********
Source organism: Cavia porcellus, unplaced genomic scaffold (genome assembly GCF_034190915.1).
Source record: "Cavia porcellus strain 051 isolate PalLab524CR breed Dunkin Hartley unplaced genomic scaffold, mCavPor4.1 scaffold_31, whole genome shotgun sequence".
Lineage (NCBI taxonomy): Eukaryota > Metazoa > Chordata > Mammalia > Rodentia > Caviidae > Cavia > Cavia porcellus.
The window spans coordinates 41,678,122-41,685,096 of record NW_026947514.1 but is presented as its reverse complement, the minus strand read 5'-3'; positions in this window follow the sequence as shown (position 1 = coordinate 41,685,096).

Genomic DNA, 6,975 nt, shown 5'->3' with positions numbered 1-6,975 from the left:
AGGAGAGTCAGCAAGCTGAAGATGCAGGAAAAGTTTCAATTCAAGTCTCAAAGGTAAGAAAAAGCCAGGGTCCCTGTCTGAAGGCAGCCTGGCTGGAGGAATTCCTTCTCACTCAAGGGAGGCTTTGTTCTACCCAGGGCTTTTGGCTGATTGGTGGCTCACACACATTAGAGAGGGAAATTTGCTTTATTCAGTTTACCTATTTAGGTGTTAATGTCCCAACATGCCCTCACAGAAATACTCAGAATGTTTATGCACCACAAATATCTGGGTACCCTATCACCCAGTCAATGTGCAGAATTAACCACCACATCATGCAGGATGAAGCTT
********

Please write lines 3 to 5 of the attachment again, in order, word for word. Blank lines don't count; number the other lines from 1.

Lineage (NCBI taxonomy): Eukaryota > Metazoa > Chordata > Mammalia > Rodentia > Caviidae > Cavia > Cavia porcellus.
The window spans coordinates 41,678,122-41,685,096 of record NW_026947514.1 but is presented as its reverse complement, the minus strand read 5'-3'; positions in this window follow the sequence as shown (position 1 = coordinate 41,685,096).

Genomic DNA, 6,975 nt, shown 5'->3' with positions numbered 1-6,975 from the left: